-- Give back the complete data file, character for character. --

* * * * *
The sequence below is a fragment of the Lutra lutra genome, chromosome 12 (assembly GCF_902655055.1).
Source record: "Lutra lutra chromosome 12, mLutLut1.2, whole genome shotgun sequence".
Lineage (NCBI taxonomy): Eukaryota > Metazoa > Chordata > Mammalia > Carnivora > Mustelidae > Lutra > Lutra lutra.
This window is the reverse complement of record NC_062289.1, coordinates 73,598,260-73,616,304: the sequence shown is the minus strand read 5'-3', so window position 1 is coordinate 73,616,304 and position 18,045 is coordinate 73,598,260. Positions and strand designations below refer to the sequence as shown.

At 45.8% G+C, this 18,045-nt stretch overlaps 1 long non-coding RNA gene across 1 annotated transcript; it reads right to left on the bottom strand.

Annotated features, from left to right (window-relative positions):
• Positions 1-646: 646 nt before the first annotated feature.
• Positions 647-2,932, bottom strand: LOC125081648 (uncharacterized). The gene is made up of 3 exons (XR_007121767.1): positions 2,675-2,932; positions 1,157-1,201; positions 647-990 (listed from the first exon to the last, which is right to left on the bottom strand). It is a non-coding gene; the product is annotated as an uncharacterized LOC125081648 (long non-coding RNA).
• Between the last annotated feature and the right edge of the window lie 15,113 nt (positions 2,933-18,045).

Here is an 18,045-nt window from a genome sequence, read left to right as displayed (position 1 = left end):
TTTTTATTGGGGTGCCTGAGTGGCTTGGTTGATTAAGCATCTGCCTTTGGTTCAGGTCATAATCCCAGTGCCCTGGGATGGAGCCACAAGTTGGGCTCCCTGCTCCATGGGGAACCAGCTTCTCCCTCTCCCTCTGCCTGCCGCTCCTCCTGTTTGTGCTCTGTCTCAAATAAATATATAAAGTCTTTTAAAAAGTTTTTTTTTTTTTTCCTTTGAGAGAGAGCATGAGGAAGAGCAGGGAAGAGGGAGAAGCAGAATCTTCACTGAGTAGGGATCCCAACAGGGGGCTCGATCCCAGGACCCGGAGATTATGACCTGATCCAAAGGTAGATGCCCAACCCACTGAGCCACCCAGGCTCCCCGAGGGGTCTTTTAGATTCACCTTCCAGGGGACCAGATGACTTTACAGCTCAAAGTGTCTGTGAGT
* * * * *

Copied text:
The sequence below is a fragment of the Lutra lutra genome, chromosome 12 (assembly GCF_902655055.1).
Source record: "Lutra lutra chromosome 12, mLutLut1.2, whole genome shotgun sequence".
Lineage (NCBI taxonomy): Eukaryota > Metazoa > Chordata > Mammalia > Carnivora > Mustelidae > Lutra > Lutra lutra.
This window is the reverse complement of record NC_062289.1, coordinates 73,598,260-73,616,304: the sequence shown is the minus strand read 5'-3', so window position 1 is coordinate 73,616,304 and position 18,045 is coordinate 73,598,260. Positions and strand designations below refer to the sequence as shown.

At 45.8% G+C, this 18,045-nt stretch overlaps 1 long non-coding RNA gene across 1 annotated transcript; it reads right to left on the bottom strand.

Annotated features, from left to right (window-relative positions):
• Positions 1-646: 646 nt before the first annotated feature.
• Positions 647-2,932, bottom strand: LOC125081648 (uncharacterized). The gene is made up of 3 exons (XR_007121767.1): positions 2,675-2,932; positions 1,157-1,201; positions 647-990 (listed from the first exon to the last, which is right to left on the bottom strand). It is a non-coding gene; the product is annotated as an uncharacterized LOC125081648 (long non-coding RNA).
• Between the last annotated feature and the right edge of the window lie 15,113 nt (positions 2,933-18,045).

Here is an 18,045-nt window from a genome sequence, read left to right as displayed (position 1 = left end):
TTTTTATTGGGGTGCCTGAGTGGCTTGGTTGATTAAGCATCTGCCTTTGGTTCAGGTCATAATCCCAGTGCCCTGGGATGGAGCCACAAGTTGGGCTCCCTGCTCCATGGGGAACCAGCTTCTCCCTCTCCCTCTGCCTGCCGCTCCTCCTGTTTGTGCTCTGTCTCAAATAAATATATAAAGTCTTTTAAAAAGTTTTTTTTTTTTTTCCTTTGAGAGAGAGCATGAGGAAGAGCAGGGAAGAGGGAGAAGCAGAATCTTCACTGAGTAGGGATCCCAACAGGGGGCTCGATCCCAGGACCCGGAGATTATGACCTGATCCAAAGGTAGATGCCCAACCCACTGAGCCACCCAGGCTCCCCGAGGGGTCTTTTAGATTCACCTTCCAGGGGACCAGATGACTTTACAGCTCAAAGTGTCTGTGAGT